TOKYO – Japan’s political resurgence is one of this century’s most consequential developments in Asia. But it has received relatively little attention, because observers have preferred to focus on the country’s prolonged economic woes. Those woes are real, but Japan’s ongoing national-security reforms and participation in the new 12-country Trans-Pacific Partnership have placed it firmly on the path to reinventing itself as a more secure, competitive, and internationally engaged country.
Japan has historically punched above its weight in world affairs. In the second half of the nineteenth century, Japan became Asia’s first modern economic success story. It went on to defeat Manchu-ruled China and Czarist Russia in two separate wars, making it Asia’s first modern global military power. Even after its crushing World War II defeat and occupation by the United States, Japan managed major economic successes, becoming by the 1980s a global industrial powerhouse, the likes of which Asia had never seen.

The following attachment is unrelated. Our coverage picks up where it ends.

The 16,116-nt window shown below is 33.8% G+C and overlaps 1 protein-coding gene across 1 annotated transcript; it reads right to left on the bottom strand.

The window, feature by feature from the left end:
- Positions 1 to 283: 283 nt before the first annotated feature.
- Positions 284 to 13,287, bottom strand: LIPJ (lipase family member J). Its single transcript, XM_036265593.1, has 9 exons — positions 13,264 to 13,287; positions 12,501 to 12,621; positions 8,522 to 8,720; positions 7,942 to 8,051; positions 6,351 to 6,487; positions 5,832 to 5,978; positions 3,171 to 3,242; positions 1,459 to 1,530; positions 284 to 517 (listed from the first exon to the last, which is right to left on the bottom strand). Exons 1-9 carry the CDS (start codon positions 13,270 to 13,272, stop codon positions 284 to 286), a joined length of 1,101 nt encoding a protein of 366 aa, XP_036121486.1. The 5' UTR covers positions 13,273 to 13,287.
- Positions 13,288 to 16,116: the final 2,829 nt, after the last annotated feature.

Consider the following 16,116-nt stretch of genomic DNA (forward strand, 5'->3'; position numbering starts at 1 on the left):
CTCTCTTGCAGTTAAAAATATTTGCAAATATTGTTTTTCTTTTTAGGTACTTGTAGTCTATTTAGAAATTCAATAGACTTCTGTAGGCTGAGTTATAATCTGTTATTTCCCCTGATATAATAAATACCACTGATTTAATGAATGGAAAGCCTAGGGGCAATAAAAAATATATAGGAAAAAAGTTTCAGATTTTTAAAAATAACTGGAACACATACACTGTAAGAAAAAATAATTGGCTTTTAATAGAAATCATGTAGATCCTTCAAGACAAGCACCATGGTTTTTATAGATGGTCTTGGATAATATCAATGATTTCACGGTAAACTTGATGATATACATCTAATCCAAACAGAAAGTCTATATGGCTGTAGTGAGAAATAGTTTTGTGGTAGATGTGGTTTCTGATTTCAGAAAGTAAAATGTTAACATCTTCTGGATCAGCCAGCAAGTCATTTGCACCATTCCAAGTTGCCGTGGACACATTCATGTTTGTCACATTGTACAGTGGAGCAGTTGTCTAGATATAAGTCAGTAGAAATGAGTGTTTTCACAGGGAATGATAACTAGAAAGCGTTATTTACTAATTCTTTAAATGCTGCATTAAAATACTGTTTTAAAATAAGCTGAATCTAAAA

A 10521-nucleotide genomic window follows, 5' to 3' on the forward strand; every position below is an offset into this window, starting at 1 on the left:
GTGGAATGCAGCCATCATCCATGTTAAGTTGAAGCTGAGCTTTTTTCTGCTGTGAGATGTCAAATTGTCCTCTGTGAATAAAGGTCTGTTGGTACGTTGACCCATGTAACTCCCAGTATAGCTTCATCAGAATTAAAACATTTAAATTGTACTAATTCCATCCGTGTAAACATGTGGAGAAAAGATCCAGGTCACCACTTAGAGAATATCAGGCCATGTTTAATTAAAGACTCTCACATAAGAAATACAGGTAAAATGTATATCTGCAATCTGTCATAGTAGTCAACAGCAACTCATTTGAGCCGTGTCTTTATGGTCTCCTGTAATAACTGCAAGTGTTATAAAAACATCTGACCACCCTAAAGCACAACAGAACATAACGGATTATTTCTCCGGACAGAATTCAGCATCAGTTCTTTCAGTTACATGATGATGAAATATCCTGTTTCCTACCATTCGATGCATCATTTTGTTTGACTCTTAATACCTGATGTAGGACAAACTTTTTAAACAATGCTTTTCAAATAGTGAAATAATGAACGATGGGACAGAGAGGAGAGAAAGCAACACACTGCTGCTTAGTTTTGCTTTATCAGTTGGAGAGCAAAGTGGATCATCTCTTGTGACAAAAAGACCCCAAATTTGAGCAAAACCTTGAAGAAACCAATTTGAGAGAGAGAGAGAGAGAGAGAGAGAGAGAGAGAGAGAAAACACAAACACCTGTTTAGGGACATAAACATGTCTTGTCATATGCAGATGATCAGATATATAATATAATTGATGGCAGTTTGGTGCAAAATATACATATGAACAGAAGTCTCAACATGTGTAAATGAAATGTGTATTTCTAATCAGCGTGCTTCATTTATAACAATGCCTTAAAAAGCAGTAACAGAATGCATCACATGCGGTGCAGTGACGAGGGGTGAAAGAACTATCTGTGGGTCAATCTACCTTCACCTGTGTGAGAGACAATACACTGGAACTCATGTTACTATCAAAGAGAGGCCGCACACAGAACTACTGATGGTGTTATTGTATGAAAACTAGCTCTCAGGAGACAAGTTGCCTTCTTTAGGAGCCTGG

Media tend to depict Japan’s current economic troubles in almost funereal terms. But, while it is true that the economy has stagnated for more than two decades, real per capita income has increased faster than in the US and the United Kingdom so far this century. Moreover, the unemployment rate has long been among the lowest of the wealthy economies, income inequality is the lowest in Asia, and life expectancy is the longest in the world.
In fact, it is Japan’s security, not its economy, that merits the most concern today – and Japan knows it. After decades of contentedly relying on the US for protection, Japan is being shaken out of its complacency by fast-changing security and power dynamics in Asia, especially the rise of an increasingly muscular and revisionist China vying for regional hegemony.